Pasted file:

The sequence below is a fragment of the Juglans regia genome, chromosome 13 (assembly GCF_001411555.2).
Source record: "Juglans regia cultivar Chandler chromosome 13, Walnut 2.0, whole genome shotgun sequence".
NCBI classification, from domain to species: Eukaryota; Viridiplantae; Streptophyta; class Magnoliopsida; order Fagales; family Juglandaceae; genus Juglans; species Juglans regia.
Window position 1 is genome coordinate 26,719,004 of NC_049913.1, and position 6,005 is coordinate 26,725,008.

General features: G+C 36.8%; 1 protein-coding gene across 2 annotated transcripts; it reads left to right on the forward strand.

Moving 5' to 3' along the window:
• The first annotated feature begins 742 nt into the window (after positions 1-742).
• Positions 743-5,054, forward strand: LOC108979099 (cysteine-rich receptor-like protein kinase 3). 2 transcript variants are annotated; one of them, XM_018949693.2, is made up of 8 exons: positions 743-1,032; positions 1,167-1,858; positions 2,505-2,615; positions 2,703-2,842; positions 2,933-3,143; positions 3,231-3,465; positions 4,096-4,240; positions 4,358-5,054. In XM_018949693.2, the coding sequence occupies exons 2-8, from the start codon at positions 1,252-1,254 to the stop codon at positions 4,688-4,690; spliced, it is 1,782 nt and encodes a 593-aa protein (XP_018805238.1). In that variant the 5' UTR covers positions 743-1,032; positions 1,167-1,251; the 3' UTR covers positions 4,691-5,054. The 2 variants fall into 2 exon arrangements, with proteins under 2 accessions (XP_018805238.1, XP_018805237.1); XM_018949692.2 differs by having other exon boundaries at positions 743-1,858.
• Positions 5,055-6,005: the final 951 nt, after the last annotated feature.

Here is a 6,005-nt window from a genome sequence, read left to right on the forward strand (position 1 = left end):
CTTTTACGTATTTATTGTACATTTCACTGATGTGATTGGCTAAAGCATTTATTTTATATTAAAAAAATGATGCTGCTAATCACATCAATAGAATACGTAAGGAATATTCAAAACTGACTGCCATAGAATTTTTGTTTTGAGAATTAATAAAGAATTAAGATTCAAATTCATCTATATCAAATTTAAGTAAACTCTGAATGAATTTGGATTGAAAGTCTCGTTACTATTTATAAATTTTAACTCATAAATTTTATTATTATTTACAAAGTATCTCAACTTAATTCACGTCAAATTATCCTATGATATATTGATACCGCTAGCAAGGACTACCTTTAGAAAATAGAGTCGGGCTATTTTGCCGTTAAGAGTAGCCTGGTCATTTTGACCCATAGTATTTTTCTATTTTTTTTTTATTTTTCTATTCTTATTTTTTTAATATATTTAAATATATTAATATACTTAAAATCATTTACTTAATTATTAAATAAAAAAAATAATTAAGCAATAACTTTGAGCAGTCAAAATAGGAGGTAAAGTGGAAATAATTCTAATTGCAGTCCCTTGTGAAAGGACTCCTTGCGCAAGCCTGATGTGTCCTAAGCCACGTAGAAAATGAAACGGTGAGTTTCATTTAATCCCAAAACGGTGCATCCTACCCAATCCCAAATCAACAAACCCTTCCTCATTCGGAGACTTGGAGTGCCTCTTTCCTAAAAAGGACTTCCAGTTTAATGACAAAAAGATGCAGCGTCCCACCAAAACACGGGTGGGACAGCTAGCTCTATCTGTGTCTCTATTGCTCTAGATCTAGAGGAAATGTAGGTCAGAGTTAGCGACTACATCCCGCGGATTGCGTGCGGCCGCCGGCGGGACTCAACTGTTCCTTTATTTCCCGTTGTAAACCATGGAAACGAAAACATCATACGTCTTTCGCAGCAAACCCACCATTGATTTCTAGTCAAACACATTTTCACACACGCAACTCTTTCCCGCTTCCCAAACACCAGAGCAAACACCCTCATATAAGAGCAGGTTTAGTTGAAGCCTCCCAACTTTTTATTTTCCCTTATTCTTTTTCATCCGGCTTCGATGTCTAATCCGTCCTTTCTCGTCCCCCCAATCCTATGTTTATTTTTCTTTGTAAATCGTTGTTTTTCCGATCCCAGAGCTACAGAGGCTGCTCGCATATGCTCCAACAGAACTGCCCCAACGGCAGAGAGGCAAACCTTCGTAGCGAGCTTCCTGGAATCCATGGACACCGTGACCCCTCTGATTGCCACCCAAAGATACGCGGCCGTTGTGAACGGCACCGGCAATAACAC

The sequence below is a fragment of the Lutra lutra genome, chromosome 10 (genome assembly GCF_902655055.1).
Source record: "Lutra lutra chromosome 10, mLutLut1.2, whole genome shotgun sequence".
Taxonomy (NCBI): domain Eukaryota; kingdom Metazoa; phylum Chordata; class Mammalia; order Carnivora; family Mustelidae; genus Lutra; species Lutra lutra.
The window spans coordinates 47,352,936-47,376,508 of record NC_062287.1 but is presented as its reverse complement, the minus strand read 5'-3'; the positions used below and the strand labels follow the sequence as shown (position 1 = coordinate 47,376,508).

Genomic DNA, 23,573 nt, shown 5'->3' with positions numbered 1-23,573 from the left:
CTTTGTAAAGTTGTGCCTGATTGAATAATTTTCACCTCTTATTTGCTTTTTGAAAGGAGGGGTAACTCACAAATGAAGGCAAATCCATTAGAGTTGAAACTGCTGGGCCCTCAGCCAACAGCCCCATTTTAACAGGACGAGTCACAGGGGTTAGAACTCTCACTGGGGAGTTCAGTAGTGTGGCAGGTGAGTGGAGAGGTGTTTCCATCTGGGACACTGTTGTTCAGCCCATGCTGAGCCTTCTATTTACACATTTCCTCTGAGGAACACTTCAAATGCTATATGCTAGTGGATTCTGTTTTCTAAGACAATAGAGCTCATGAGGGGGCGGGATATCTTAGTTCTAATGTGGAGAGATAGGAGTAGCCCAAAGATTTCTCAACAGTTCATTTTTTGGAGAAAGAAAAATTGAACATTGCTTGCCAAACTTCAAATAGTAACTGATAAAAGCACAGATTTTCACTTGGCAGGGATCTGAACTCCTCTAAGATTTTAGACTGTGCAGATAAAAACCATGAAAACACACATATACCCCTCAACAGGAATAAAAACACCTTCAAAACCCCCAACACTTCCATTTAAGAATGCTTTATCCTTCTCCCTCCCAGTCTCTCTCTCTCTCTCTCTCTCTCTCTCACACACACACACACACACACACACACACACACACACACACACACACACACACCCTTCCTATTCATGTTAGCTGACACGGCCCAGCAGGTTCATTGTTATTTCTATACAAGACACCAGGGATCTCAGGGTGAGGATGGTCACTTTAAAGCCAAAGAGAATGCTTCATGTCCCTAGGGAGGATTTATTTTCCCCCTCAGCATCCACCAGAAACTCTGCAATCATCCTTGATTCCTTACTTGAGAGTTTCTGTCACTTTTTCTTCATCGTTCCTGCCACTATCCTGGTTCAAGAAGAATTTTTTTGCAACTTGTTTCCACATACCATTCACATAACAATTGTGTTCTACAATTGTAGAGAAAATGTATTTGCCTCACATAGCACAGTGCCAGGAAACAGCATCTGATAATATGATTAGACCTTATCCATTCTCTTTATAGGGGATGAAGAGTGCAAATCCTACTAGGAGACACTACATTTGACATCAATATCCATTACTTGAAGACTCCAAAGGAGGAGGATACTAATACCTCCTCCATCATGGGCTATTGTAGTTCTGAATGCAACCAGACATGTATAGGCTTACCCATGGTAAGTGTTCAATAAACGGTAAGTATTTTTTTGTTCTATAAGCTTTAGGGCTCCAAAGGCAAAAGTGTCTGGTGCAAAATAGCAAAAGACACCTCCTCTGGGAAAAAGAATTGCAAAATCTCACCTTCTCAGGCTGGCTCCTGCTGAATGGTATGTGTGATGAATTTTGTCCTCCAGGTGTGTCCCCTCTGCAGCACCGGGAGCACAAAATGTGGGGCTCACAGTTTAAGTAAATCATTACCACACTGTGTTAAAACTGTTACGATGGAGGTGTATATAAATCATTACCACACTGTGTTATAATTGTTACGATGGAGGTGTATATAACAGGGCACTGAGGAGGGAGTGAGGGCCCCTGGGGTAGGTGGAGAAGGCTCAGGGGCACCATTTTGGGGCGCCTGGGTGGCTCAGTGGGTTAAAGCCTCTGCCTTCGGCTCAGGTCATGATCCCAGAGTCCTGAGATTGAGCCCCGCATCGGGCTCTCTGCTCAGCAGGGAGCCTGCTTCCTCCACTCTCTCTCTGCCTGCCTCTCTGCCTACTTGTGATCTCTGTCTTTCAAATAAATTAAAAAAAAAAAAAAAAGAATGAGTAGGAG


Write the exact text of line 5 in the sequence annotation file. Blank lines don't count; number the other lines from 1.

General features: G+C 36.8%; 1 protein-coding gene across 2 annotated transcripts; it reads left to right on the forward strand.